(4) If you want to follow a post in a group, there is no need to type the word 'following' as a reply in the post. That's annoying and takes up space in the thread. Just choose 'get notifications' or 'save "x"/add to your SAVED LINKS' from the drop-down menu that looks like a little V at the top right of the individual post.

(5) As a member of a group, it's best to read that GROUP from the group itself, and not from the feed, or you're missing a lot of the posts. You have a list of groups on the lefthand side your HOME screen and you can slide open to it on iPad and iPhone or can simply type the name of the group in the bar at the top of the screen.

Friday, July 25, 2014

How to conduct an INTERVIEW with a new student

Hello friends! If you teach private lessons, here is an article I just wrote about how to conduct an INTERVIEW with a new student. https://www.facebook.com/permalink.php?story_fbid=673591039398912&id=429624533795565&fref=nf



Pedagogy Ponderings Question of the Week: "I’m curious to know what you do during an interview process."

Answered by:  Kathleen Theisen, NCTM, Past-President, CT State MTA; Independent Piano & Voice Teacher, Darien, CT; Minister of Music, Darien UMC; Music Teacher/Choral Director, Darien Public Schools.






To know what I do during the interview itself, you'll need to know what I do BEFORE the interview! When I first get an email or phone call from a prospective new client, I take down all pertinent info - names of the student(s), age(s), approximate years of study, what music they are currently playing, what books they own, name(s) of previous teacher(s), reason for changing teacher (if a transfer), goals, other instruments played/studied.

My initial interview is set up as a lesson, but is usually shorter than a regular lesson. I leave time to answer questions from the student and parents after I work with the student for a little while. I normally work with each student 30-45 minutes during this interview. I often start out by asking the student to play something that he/she loves to play. This is often something he/she performed on a recital with the previous teacher, or could even be a theme song to a video game that he/she learned on his or her own! While the student is playing this piece, I can informally assess sense of timing, sense of geography of the piano (can they get around easily), sense of posture and ease at the instrument, use of arm weight, turning of the hand, proper finger positioning on the keys, etc. I also get a very good idea about musicality by the phrasing, expressiveness, etc., in the student's playing of the piece that they 'love the most.' Sometimes, I make a few comments about the piece, or work briefly on one or two big ideas within that piece. With an early intermediate student, I might work on phrasing of a melody or balance between the hands.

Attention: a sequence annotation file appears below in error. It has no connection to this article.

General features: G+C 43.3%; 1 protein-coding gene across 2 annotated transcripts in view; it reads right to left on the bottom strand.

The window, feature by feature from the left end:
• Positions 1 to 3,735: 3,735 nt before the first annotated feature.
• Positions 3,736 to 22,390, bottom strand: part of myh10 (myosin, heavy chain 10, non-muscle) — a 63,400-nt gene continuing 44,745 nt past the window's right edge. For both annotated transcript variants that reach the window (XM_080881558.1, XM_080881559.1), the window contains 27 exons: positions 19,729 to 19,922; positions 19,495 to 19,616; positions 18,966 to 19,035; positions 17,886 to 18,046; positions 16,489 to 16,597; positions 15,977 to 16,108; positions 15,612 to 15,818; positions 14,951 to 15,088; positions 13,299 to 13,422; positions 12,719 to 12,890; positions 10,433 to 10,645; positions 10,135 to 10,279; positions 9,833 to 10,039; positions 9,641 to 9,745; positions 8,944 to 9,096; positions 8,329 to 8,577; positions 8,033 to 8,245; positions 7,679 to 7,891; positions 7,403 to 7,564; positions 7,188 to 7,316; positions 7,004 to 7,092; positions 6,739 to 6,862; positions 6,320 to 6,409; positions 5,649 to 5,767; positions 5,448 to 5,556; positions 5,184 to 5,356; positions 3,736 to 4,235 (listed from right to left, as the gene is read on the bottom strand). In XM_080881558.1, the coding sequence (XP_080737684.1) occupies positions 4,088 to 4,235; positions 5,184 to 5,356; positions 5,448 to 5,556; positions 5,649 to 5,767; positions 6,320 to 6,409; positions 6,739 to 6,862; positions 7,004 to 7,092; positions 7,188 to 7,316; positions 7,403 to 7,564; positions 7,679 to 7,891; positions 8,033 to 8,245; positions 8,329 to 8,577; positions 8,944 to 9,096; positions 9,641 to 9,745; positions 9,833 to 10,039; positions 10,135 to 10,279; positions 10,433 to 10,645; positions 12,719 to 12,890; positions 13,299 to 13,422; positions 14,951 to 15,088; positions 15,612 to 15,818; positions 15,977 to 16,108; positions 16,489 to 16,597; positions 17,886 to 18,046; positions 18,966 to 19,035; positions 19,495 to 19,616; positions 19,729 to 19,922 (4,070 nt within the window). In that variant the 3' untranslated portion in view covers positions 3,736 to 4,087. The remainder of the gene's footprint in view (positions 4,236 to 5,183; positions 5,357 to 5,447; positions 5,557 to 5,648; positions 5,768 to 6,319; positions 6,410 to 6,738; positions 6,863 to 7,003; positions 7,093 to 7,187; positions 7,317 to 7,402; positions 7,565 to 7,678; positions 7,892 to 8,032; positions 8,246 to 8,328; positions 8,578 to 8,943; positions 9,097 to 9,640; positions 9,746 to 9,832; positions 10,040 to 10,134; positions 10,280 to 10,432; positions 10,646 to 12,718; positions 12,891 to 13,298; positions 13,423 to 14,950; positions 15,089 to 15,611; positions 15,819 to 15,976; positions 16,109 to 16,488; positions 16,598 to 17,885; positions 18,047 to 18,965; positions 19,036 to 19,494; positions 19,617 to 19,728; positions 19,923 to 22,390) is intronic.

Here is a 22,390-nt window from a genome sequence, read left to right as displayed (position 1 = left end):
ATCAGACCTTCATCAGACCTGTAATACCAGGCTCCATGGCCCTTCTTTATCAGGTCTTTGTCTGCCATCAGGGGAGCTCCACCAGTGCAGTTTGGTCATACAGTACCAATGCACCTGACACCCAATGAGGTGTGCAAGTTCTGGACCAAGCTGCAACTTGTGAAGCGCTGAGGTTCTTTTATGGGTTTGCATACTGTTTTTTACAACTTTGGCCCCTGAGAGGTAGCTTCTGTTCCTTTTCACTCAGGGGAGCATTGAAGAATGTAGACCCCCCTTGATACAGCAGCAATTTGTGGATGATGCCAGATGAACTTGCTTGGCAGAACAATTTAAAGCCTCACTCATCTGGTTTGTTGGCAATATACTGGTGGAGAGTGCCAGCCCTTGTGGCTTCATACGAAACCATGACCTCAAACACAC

Then I usually go on to some melodic 'playbacks' using either a major five-note scale, a 5-note Dorian scale or a blues scale. I play a one or two-measure ‘riff’ and the student copies me exactly. I start off with very easy patterns and progress toward harder patterns to see the student’s ‘feel’ for ‘time,’ as well as his/her ability to hear or watch a melody and then play it back. I usually play on my own piano and he/she copies me at the other piano. Then, I let the student improvise a few 'choruses' in a blues or a bossa nova pattern while I accompany them from the 2nd piano. The bossa nova pattern in D Dorian allows them to play in straight 8th notes throughout their improvisation and the Blues  shows me if they can feel 'swung 8ths.’ While playing this bit of improvisation, I get a good sense of the student's natural ability to think outside the box, their creativity, their willingness to take risks, and so much more. When they are copying me, I can also see quickly how good they are at timing, fingering, pitch and much more.

What we do after these two activities varies from student to student. Sometimes, I will have a student work on some rhythms with me. For example, we will do some sight-reading of just rhythms, or I will have them speak, tap or clap various patterns by rote or note. I often have my students ‘patch’ a beat on their lap while speaking rhythms out loud as they keep that steady beat. Some transfer students are able to do this easily. They are usually the students who have a very good innate sense of rhythm (and would likely be the kids who would score high on a test like Edwin Gordon’s PMMA.) Some of the APPs I use: RhythmLab, SmartMusic, RhythmCat